Wednesday, August 31, 2011

Killer Nashville


Killer Nashville was held at the Hutton Hotel in Nashville, TN, August 25 - 27. It's an annual conference for mystery and thriller writers to pick up tips on the craft, on the world of publishing, to meet with agents and editors, and to network with other writers. Besides myself, the other members of the Make Mine Mystery blog in attendance were Chester Campbell and Marilyn Meredith. Here are some observations from the conference.

Nashville:
            • Cooler than Texas. A lot cooler.
            • The Broadway Brewhouse at 19th and Broadway looks kind of grungy but has a great brisket sandwich and dozens of beers on tap.
            • Nashville is hilly. Especially if you are a runner
            • Great rock and blues at B.B. King's
            • Tootsie's Orchid Lounge is crowded. Buy the tee shirt and go to B.B. King's

Investigations. We heard police, ex-police, Tennessee Bureau of Investigation Agents, and private investigators talk about their profession and their cases. Some of them, such as Michael Black were published fiction writers. Here are a few tidbits from some of their sessions.
            • Don't bring a gun to a knife fight. An opponent with a knife who is twenty-feet or closer, has the advantage over a gunman.
            • The kill shot: Imagine a sweat band circling the bad guy's head at eye level. If you can't hit the sweat band, go for center mass.
            • Most police are killed with their own gun. Protecting your gun is important in a fight.
            • Most fights go to the ground and clothes get torn up and ruined
            • Private eyes use databases such as TLO.com, Aristotle.com, Ancestry.com

Publishing. Agents Jill Marr, Jeff Kleinman, and Kathleen Ortiz and editors/publishers Deni Dietz and Martin Shepard took pitches and discussed the state of publishing. Everybody wanted to know about the impact of ebooks. Is the book dead? There was also a lot of interest in self-publishing versus traditional publishing.
             • The book is not dead. More importantly, the story is not dead, but the form of delivery is changing.
             • Hardcover and trade paperback sales are not likely to be affected by ebooks.
            • Ebooks will likely cannibalize sales from mass-market paperbacks.
            • Barnes and Noble is seeing more total sales. Ebooks allow them to reduce the number of copies of each title shelved and shelve more titles.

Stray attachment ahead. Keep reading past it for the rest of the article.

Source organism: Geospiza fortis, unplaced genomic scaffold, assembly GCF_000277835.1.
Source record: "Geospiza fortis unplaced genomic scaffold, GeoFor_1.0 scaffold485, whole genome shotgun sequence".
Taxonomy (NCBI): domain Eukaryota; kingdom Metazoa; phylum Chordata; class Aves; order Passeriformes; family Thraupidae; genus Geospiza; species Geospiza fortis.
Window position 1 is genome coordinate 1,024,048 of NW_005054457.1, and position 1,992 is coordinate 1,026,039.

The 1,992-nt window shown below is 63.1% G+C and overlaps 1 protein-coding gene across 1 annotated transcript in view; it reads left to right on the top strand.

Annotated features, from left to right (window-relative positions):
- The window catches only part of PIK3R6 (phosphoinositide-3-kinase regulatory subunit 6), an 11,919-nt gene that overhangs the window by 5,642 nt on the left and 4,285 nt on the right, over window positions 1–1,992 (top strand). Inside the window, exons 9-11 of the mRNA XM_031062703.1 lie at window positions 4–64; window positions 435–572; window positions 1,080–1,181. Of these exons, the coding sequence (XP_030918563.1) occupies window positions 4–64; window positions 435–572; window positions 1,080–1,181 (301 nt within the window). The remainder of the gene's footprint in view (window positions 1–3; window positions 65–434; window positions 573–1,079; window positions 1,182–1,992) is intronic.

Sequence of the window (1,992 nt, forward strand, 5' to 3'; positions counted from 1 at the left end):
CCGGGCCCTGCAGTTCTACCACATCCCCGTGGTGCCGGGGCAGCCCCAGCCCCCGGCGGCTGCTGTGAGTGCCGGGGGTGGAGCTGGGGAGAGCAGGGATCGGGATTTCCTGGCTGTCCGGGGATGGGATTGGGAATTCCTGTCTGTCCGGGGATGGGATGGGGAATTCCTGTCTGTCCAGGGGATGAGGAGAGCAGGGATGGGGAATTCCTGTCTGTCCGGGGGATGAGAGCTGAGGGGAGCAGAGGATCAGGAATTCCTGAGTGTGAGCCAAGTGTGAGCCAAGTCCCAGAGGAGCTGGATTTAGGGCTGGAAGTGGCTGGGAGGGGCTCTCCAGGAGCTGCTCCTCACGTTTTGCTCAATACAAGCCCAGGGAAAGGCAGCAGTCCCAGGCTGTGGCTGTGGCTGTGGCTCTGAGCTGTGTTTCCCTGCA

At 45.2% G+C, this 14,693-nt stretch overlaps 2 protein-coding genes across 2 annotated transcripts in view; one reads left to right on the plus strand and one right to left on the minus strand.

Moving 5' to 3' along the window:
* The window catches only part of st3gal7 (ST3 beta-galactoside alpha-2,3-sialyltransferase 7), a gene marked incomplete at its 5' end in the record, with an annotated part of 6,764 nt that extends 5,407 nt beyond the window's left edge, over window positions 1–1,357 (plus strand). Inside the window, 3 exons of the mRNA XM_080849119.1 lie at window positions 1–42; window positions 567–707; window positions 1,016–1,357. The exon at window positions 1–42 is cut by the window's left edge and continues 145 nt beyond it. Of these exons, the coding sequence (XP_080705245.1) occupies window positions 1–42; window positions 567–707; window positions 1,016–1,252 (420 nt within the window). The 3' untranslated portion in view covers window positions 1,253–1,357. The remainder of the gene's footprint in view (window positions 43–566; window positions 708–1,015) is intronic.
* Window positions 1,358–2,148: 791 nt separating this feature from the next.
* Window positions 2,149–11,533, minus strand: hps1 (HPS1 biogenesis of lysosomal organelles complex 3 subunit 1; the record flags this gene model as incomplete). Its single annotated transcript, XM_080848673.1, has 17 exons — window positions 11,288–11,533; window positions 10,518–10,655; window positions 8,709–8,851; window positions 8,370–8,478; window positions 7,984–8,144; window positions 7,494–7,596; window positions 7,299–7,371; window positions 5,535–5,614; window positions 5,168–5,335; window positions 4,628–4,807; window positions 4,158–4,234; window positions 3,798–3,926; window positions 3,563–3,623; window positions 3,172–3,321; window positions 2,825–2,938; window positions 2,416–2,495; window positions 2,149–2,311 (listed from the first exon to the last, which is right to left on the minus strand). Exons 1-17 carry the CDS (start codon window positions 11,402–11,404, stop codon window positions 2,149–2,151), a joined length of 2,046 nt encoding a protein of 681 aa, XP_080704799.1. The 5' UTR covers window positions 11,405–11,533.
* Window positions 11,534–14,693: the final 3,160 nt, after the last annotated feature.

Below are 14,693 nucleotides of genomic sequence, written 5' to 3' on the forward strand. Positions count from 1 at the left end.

• Pricing is important in sales. Most consumers look at the price, not the publisher.
            • Some publishers are betting that a glut of cheap inferior ebooks will move consumers to higher priced ebooks.

            • Changing book prices willy-nilly can cause a backlash among consumers.
            • Ebooks are often an impulse buy.
             • Literary Agencies such as Folio are helping their clients self-publish.

It takes a team. Authors are solitary creatures by inclination, but success in the book business is elusive and hard to achieve alone. Besides the agents and editors Killer Nashville featured some publicists. Here's what I heard.
            • Ultimately books are sold by word-of-mouth. The danger of self-publishing is inadequate word-of-mouth.
            • Publishers are cutting back on publicity departments so both self-published and traditionally published authors need publicists
            • Publicists can help to get the word out, but success is limited by distribution. Make sure your publisher is connected to the major distributors.
            • Publicists work closely with the publisher, not in competition, to create a brand for the author.
            • Authors need a website, facebook and twitter.
            • Every book is expected to have a book trailer although there is no data to show if book trailers drive sales.

Networking. Killer Nashville is large enough to present great networking opportunities but small enough to make it feasible.
  • I was able to pitch formally and informally to all of the agents and editors. Now they are expecting the manuscripts, so I consider it a success, or at least a decent return-on-investment, as the publicist says.
  • I sat down with a publicist to review my marketing plan. Even without a publication date, it's not too early to start.
  • I could tell you about drinking wine at the MWA reception with a romance novelist wearing an all-white suit, an Appalachian preacher, a Memphis SWAT team sniper, and a Mennonite woman who told dirty jokes, but I'll save it for another blog post.


Nashville was a Killer.



5 comments:

Jean Henry Mead said...

Sounds like a great time was had by all, Troy.

Morgan Mandel said...

Very informative post about the book industry
I'm glad some of our members got to each other.
Morgan Mandel

Jess said...

I was at Killer Nashville too. You took great notes. Thanks for sharing. Now about that romance writer... a guy in a white suit or a gal? I remember seeing a man in a white suit and white shoes. This was my first KN conference and it was good. I'd certainly go back again. A side note: As a vegetarian, I was challenged!

Mark Troy said...

Killer Nashville was fun and informative. The romance writer was a guy--Johnny Ray.

Mark

Marilyn Meredith a.k.a. F. M. Meredith said...

Mark it was great to meet you in person. I loved the Brewery too, one day had Shepherd's Pie and on another, Brats and sauerkraut. Neither my usual fare. On the way to the brewery id you see all the mushrooms growing in the front yard of that great stone house?

Marilyn